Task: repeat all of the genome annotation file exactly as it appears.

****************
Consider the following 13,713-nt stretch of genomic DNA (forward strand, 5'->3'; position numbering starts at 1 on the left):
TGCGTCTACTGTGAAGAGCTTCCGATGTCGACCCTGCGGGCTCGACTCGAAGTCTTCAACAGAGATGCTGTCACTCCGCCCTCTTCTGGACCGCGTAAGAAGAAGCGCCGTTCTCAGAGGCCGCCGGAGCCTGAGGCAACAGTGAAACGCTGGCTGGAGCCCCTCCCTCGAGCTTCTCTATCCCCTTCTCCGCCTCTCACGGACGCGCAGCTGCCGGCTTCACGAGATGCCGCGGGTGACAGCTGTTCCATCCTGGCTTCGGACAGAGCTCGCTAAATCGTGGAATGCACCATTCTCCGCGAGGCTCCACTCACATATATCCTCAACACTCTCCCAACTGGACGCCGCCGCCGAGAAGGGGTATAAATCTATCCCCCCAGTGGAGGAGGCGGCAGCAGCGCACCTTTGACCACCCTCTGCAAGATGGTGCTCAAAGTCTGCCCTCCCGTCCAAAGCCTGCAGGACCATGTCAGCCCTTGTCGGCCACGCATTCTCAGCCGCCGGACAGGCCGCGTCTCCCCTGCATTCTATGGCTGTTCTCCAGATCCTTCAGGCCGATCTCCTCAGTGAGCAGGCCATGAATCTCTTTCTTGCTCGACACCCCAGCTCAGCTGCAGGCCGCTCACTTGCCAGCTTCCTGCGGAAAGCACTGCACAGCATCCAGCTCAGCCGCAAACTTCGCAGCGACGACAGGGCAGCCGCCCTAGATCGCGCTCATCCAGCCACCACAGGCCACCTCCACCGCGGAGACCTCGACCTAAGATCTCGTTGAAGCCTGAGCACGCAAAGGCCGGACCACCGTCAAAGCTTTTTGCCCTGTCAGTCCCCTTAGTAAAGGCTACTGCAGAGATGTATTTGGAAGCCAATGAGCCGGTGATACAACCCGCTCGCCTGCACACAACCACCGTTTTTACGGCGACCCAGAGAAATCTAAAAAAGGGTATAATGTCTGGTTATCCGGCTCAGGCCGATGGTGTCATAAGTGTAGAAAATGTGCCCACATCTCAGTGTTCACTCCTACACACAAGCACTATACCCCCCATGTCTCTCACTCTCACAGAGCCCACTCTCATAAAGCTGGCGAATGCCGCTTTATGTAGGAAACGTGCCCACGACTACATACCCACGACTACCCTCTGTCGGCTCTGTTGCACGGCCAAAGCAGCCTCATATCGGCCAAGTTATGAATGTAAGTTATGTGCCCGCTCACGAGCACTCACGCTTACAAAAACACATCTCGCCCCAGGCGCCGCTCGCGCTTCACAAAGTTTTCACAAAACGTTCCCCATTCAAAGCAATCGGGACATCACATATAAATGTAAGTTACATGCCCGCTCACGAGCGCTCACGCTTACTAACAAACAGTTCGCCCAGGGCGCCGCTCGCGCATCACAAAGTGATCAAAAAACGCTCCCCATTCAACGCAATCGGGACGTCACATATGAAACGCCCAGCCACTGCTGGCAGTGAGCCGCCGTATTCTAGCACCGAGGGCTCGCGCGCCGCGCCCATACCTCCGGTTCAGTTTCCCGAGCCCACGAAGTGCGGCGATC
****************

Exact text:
Consider the following 13,713-nt stretch of genomic DNA (forward strand, 5'->3'; position numbering starts at 1 on the left):
TGCGTCTACTGTGAAGAGCTTCCGATGTCGACCCTGCGGGCTCGACTCGAAGTCTTCAACAGAGATGCTGTCACTCCGCCCTCTTCTGGACCGCGTAAGAAGAAGCGCCGTTCTCAGAGGCCGCCGGAGCCTGAGGCAACAGTGAAACGCTGGCTGGAGCCCCTCCCTCGAGCTTCTCTATCCCCTTCTCCGCCTCTCACGGACGCGCAGCTGCCGGCTTCACGAGATGCCGCGGGTGACAGCTGTTCCATCCTGGCTTCGGACAGAGCTCGCTAAATCGTGGAATGCACCATTCTCCGCGAGGCTCCACTCACATATATCCTCAACACTCTCCCAACTGGACGCCGCCGCCGAGAAGGGGTATAAATCTATCCCCCCAGTGGAGGAGGCGGCAGCAGCGCACCTTTGACCACCCTCTGCAAGATGGTGCTCAAAGTCTGCCCTCCCGTCCAAAGCCTGCAGGACCATGTCAGCCCTTGTCGGCCACGCATTCTCAGCCGCCGGACAGGCCGCGTCTCCCCTGCATTCTATGGCTGTTCTCCAGATCCTTCAGGCCGATCTCCTCAGTGAGCAGGCCATGAATCTCTTTCTTGCTCGACACCCCAGCTCAGCTGCAGGCCGCTCACTTGCCAGCTTCCTGCGGAAAGCACTGCACAGCATCCAGCTCAGCCGCAAACTTCGCAGCGACGACAGGGCAGCCGCCCTAGATCGCGCTCATCCAGCCACCACAGGCCACCTCCACCGCGGAGACCTCGACCTAAGATCTCGTTGAAGCCTGAGCACGCAAAGGCCGGACCACCGTCAAAGCTTTTTGCCCTGTCAGTCCCCTTAGTAAAGGCTACTGCAGAGATGTATTTGGAAGCCAATGAGCCGGTGATACAACCCGCTCGCCTGCACACAACCACCGTTTTTACGGCGACCCAGAGAAATCTAAAAAAGGGTATAATGTCTGGTTATCCGGCTCAGGCCGATGGTGTCATAAGTGTAGAAAATGTGCCCACATCTCAGTGTTCACTCCTACACACAAGCACTATACCCCCCATGTCTCTCACTCTCACAGAGCCCACTCTCATAAAGCTGGCGAATGCCGCTTTATGTAGGAAACGTGCCCACGACTACATACCCACGACTACCCTCTGTCGGCTCTGTTGCACGGCCAAAGCAGCCTCATATCGGCCAAGTTATGAATGTAAGTTATGTGCCCGCTCACGAGCACTCACGCTTACAAAAACACATCTCGCCCCAGGCGCCGCTCGCGCTTCACAAAGTTTTCACAAAACGTTCCCCATTCAAAGCAATCGGGACATCACATATAAATGTAAGTTACATGCCCGCTCACGAGCGCTCACGCTTACTAACAAACAGTTCGCCCAGGGCGCCGCTCGCGCATCACAAAGTGATCAAAAAACGCTCCCCATTCAACGCAATCGGGACGTCACATATGAAACGCCCAGCCACTGCTGGCAGTGAGCCGCCGTATTCTAGCACCGAGGGCTCGCGCGCCGCGCCCATACCTCCGGTTCAGTTTCCCGAGCCCACGAAGTGCGGCGATC